Just what is this detail? First of all, it is known as props. The props are plastic imitations of a substance we'll call doggy-do (rather doggy-don't). You're thinking, "How icky!" well, they are plastic. At first, the Committee did consider using the real thing, but then thankfully waived the idea for obvious reasons of hygiene and other inconveniences. And at least one can say truly say now that the introduction of new sports games is a breath of fresh air and mean it. Before waiving that idea, the Committee had also considered using dogs from pounds to provide the props - at least they would be doing something instead of sitting in a cage all day - but, luckily, the Committee declared hygiene more important (Aah! These conscientious people should set up the an HSO, Hygienic Streets Organization, within the United Nations, but that's a different story which will appear in U.N. Organizations We'd Like to See). Besides, there are just so many dogs in a given place at a given time. And besides, dogs have their dignity, too.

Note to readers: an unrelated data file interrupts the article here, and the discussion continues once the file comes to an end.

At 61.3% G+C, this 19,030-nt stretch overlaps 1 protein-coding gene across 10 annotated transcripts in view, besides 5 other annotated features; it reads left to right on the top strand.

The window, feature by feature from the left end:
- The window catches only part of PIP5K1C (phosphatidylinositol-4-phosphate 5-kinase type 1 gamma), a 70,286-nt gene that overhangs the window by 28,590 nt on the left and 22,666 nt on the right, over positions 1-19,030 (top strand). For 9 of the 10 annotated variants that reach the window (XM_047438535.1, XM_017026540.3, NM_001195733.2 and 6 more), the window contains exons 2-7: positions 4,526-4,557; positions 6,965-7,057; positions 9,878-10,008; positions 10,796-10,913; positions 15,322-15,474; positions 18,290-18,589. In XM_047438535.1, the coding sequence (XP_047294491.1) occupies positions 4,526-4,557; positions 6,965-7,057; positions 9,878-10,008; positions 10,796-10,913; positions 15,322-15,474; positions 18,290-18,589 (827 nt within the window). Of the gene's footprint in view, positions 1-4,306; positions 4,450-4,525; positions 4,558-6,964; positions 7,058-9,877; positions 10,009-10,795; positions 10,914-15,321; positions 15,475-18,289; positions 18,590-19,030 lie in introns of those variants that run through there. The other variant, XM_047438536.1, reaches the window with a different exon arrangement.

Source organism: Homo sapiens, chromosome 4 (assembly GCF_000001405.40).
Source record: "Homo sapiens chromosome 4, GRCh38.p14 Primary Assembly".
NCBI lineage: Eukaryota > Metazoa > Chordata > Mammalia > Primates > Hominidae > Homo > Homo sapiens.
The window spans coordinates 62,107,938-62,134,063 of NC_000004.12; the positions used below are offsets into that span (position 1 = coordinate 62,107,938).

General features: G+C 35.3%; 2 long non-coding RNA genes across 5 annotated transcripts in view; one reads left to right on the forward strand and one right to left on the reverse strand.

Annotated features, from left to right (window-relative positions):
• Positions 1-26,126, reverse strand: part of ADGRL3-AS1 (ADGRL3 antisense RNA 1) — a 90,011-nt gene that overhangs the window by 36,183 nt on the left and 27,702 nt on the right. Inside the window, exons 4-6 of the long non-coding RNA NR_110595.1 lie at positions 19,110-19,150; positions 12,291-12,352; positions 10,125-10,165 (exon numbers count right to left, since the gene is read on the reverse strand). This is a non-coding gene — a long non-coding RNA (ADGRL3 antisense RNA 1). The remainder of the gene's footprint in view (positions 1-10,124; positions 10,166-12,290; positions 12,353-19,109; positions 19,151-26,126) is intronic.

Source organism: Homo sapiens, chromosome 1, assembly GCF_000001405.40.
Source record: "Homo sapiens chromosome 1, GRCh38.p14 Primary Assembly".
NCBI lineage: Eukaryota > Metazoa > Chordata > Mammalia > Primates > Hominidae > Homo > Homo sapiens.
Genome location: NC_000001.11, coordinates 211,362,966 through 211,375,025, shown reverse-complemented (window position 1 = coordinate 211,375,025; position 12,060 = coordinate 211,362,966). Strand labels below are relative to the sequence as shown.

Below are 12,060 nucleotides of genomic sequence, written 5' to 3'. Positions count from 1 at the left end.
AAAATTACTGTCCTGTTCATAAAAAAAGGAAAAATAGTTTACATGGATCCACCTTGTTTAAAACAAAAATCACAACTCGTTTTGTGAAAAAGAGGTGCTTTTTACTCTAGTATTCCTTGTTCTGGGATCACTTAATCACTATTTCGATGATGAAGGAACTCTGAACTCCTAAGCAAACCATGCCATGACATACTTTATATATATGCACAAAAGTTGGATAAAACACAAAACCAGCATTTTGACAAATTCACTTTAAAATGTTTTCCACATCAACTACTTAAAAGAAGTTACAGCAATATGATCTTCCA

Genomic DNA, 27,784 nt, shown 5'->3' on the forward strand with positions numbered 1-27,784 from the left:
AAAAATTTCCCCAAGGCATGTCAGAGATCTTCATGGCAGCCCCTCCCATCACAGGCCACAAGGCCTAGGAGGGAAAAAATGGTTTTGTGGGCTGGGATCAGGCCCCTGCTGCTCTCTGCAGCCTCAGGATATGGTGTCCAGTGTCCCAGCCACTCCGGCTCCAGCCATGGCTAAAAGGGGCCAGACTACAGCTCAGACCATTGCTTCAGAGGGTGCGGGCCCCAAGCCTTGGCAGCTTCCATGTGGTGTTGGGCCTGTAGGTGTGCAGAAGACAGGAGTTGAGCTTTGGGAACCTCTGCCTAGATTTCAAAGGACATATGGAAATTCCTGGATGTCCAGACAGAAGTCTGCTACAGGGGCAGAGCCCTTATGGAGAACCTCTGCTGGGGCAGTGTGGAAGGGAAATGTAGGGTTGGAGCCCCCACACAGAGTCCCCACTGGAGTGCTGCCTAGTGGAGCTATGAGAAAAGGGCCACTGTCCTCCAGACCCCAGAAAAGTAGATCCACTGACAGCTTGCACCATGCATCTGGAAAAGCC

The 100m ZigZag Run evidently requires advanced running skills, but also the skill of being able to run while looking ahead (experts recommend fixing your eyes on an object. This may cause you to look demented, but if you practice hard enough, you'll eventually get the hang of it and be able to observe several objects and the scenery and look normal) and avoiding the props which, inventors persist to insist, exist on real streets and in real parks. To see the do's, you may not look down directly - no head tilting downwards, just your eyeballs are allowed to move. The rules of the game consist of running fast, avoiding the doggy-do's by zigzagging your way around them (no jumping allowed) and keeping in your own lane.
The Whoops Jump requires both good running and jumping skills. The purpose of the game is to jump over a few feet (or yards, depending on the level of the competitors) of doggy-do. This might be reminiscent to some of early morning jogging sessions in a beautiful park when they suddenly come across ...eew ...doggy-do. The speed at which they're running being too fast to be able to stop, they have no alternative (there goes that word again) but to jump! If you're a beginner, this is best practiced with a beach towel laid out on the ground. Once you are able to jump over the towel, you can start getting riskier.
The Super-Powerwalk is a bit like the 100m ZigZag Run, no jumping over the do's and no looking directly down (eyes must do the bending to see, not the head). This is a more difficult discipline, however, as an excessive usage of the arms is required. Any powerwalker knows just how difficult it is to do The Funky Chicken movement while walking real fast. The difficulty is twofold when there are do's to avoid. A real challenge of a sport.